In the age of technology there is constant access to vast amounts of information. The basket overflows; people get overwhelmed; the eye of the storm is not so much what goes on in the world, it is the confusion of how to think, feel, digest, & react to what goes on.
- Criss Jami
In any successful relationship, no matter if the parties are committed business partners, married, or simply acquaintances; coherent communication is an absolute must.
As we are transitioning into the experience age, one of the main drawbacks of our current age (Information age) actually resides in the title. With the emergence of the internet, we now have instant accessibility to almost all types of knowledge.
How is this a drawback?
Well, in 2015, Microsoft released a study claiming that the average human’s attention span decreased by 33% (12 seconds to 8 seconds) over a 15-year time period.
Therefore, when acknowledging the significance of coherent communication & the decrease in average attention span, is it not logical to consider getting your message across as efficient as possible?
In other words, get to the point.
How do you “get to the point” while maintaining a balance between not being too detailed nor too blunt?
- Avoid circumlocution
- Acknowledge your tone
- 1:3 ratio.
The brain is naturally better at telling the truth than lying (unless you become accustomed to lying), and to add to that, lying takes much longer than telling the truth. Therefore, say things for what they are without adding the sugarcoat. In other words, say what you mean & mean what you say.
Acknowledge your tone:
In simple terms, your tone clarifies & conveys the meaning of the message you are conveying. How you say your message is often much more important than what you say. So, maintaining awareness of your intention & providing the necessary context directly correlates to the level of tone you are portraying. This level of self-awareness allows us to convey our message as clear & honest as possible (efficient).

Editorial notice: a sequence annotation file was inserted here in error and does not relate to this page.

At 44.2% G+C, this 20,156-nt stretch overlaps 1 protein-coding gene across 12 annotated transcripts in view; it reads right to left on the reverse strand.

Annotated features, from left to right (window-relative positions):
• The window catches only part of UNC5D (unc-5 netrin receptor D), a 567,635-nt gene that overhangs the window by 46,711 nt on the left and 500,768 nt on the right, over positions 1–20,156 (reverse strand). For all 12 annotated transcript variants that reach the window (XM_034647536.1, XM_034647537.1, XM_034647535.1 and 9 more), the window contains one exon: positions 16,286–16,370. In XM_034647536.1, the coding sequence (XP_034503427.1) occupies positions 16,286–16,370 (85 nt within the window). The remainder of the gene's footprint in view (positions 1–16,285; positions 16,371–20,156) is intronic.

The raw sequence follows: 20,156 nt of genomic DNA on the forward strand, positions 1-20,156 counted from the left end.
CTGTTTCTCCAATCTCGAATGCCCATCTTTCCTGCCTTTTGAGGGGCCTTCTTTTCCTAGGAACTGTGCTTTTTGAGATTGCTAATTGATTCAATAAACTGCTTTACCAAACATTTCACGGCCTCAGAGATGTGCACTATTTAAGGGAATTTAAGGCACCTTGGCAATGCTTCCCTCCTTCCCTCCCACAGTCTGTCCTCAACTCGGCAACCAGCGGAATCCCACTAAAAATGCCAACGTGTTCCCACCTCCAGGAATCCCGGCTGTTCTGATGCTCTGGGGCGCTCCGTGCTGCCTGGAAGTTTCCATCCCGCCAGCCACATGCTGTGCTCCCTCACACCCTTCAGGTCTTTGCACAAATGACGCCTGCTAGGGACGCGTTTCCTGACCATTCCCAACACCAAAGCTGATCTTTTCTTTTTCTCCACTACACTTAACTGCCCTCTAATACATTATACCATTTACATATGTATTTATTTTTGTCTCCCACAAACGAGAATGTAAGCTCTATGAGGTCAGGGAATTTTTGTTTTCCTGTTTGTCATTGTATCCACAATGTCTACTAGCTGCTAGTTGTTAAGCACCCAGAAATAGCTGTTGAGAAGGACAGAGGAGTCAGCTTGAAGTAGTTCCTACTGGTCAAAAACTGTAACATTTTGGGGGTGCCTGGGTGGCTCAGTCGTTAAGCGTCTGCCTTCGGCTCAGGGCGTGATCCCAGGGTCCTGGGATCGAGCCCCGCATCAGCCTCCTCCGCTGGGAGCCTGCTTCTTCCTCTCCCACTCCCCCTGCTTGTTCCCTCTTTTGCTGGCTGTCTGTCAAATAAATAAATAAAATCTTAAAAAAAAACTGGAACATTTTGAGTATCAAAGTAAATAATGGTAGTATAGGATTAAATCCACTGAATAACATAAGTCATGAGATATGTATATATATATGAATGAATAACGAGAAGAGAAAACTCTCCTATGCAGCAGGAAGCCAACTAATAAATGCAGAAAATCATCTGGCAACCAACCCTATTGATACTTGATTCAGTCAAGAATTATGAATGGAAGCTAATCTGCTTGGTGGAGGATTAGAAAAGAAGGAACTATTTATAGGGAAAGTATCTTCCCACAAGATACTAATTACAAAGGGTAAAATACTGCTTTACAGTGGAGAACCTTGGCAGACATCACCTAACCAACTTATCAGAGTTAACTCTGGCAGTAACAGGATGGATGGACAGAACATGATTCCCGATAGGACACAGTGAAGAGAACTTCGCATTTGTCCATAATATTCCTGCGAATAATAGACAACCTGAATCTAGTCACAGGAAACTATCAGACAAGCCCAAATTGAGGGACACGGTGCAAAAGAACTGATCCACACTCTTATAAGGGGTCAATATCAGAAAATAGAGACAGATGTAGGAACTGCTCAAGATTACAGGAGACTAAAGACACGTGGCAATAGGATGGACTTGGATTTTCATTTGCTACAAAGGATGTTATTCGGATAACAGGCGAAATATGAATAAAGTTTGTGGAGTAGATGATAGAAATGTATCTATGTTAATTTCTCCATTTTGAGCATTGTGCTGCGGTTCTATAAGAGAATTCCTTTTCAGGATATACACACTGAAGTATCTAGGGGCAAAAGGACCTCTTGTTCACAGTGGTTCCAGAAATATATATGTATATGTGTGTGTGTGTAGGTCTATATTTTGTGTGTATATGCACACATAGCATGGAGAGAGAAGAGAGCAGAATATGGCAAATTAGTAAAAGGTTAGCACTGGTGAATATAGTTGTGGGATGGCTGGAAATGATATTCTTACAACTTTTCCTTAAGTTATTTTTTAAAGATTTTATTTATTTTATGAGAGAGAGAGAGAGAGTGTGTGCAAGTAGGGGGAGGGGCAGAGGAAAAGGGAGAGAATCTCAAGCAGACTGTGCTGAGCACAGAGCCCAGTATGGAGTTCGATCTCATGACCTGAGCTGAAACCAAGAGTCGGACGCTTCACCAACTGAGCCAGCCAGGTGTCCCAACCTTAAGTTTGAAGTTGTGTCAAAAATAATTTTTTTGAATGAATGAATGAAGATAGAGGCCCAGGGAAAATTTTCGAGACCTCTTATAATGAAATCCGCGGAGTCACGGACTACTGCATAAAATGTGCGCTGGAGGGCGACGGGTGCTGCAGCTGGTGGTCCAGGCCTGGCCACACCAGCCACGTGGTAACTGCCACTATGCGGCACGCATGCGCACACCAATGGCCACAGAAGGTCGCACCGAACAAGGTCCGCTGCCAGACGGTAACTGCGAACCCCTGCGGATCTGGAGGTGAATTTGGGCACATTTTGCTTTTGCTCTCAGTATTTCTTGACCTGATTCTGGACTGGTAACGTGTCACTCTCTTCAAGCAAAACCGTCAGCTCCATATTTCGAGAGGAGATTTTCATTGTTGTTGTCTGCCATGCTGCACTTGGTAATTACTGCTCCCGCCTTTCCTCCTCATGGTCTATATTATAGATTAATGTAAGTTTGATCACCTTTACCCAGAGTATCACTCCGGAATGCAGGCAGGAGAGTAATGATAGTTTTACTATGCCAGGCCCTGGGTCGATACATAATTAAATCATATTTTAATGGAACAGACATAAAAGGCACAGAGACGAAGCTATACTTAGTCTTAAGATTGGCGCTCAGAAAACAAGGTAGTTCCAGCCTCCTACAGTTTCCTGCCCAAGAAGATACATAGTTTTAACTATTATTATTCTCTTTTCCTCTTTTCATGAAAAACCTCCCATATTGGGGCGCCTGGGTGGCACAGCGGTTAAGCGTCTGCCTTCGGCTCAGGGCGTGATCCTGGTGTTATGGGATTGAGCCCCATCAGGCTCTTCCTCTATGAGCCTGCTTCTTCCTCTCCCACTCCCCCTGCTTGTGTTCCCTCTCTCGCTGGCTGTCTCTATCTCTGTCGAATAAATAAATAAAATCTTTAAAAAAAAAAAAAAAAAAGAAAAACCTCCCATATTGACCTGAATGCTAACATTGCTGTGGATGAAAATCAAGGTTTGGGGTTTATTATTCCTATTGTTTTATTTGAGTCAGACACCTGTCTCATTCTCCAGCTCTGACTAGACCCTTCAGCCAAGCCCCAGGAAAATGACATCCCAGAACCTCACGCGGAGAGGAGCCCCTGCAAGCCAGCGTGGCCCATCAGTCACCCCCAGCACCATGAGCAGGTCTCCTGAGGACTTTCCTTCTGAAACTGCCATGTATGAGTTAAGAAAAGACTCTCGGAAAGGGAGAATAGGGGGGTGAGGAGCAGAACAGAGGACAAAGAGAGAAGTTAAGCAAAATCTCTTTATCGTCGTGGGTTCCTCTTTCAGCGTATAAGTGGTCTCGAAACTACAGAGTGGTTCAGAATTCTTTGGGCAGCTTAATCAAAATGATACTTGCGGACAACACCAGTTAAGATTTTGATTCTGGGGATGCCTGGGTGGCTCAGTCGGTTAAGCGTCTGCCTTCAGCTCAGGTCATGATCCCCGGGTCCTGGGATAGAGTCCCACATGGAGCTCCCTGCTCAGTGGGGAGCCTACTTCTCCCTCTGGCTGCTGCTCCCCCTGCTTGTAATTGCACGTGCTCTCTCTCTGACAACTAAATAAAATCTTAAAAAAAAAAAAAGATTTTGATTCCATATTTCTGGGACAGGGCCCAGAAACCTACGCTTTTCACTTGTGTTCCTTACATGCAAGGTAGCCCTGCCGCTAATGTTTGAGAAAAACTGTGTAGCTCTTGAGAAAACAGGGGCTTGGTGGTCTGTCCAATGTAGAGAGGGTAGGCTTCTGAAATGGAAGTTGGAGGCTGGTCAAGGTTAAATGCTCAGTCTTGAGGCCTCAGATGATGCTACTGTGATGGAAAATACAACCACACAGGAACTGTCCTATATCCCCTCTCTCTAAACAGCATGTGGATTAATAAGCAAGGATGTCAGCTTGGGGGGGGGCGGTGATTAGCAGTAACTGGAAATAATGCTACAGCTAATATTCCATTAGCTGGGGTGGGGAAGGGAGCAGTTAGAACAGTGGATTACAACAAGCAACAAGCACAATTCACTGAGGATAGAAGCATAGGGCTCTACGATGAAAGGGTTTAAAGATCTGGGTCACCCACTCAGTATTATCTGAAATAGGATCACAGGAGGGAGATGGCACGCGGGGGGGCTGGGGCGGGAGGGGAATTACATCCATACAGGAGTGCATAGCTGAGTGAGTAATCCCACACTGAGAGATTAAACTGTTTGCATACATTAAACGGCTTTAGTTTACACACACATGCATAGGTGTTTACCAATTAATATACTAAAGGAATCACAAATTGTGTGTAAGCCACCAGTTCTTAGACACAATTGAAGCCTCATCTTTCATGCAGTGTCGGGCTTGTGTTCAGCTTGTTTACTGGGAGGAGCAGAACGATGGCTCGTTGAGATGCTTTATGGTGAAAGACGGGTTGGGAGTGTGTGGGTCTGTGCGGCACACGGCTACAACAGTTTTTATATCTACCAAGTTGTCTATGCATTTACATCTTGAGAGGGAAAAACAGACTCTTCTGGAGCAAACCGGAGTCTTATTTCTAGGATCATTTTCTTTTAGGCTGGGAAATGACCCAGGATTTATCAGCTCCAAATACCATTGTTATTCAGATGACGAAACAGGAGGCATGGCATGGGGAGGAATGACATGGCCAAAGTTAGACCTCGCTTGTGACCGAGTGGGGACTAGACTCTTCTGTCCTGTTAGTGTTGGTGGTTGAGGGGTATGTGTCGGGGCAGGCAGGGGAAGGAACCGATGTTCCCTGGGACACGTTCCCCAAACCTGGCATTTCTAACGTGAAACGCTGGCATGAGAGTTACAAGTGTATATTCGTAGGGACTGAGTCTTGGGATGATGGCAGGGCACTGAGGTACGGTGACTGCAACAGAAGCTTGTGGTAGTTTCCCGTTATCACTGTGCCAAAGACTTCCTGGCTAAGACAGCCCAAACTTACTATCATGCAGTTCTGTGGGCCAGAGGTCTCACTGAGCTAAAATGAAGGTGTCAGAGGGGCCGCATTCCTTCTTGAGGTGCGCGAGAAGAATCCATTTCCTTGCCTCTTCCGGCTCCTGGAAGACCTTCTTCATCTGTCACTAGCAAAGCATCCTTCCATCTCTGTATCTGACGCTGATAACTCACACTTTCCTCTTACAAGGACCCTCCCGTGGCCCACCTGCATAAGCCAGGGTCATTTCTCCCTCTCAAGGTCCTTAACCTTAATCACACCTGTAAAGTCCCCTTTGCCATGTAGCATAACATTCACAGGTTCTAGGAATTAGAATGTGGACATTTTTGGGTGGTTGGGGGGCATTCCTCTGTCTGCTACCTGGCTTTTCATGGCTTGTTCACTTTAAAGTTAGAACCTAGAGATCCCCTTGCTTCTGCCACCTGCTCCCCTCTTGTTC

At times, systemizing can greatly increase your level of efficiency. This is where the 1:3 ratio comes into play. For every point that is aimed to be given, you support the idea with three subsections. Focusing on three main sub-sections gives us room to provide detail while at the same time forces us to discard any excess information.
There are a lot of ways to explain almost any topic. However, focusing on too much detail to provide little progress in the conversation is inefficient and in some cases, a bit irritating. We can often lose ourselves in the explanation by wanting to sound smart, trying to explain what we do not understand, or by being afraid of either judgement or the misunderstanding your point.
Make it easy on everyone, especially yourself, and portray your message loud & clear. The listener will thank you.
McSpadden, Kevin. “Science: You Now Have a Shorter Attention Span Than a Goldfish.” Time, Time, 14 May 2015, time.com/3858309/attention-spans-goldfish/.
Cosgrove, Emily. “Why Tone Matters.” ConversationSpace, 14 Jan. 2019, www.theconversationspace.com/our-thinking/why-tone-matters/.
Brenner, Dean. “Why You Won't (or Can't) Get TO THE POINT.” The Latimer Group, 9 Sept. 2015, thelatimergroup.com/why-you-wont-or-cant-get-to-the-point/.
Grant, Anett. “This Is Why You Always Struggle to Get Your Message Across.” Fast Company, Fast Company, 22 Feb. 2019, www.fastcompany.com/90310822/4-reasons-you-cant-seem-to-get-your-message-across.
Ananthaswamy, Anil. “The More You Lie, the Easier It Gets.” New Scientist, 8 Feb. 2011, www.newscientist.com/article/dn20085-the-more-you-lie-the-easier-it-gets/.
When acknowledging how significant coherent communication is & the decrease in average attention span, is it not logical to consider getting to the point?
Have you ever experienced a time where you are completing a task (working out, listening to an audio, etc) and you noticed that time essentially "flew" by?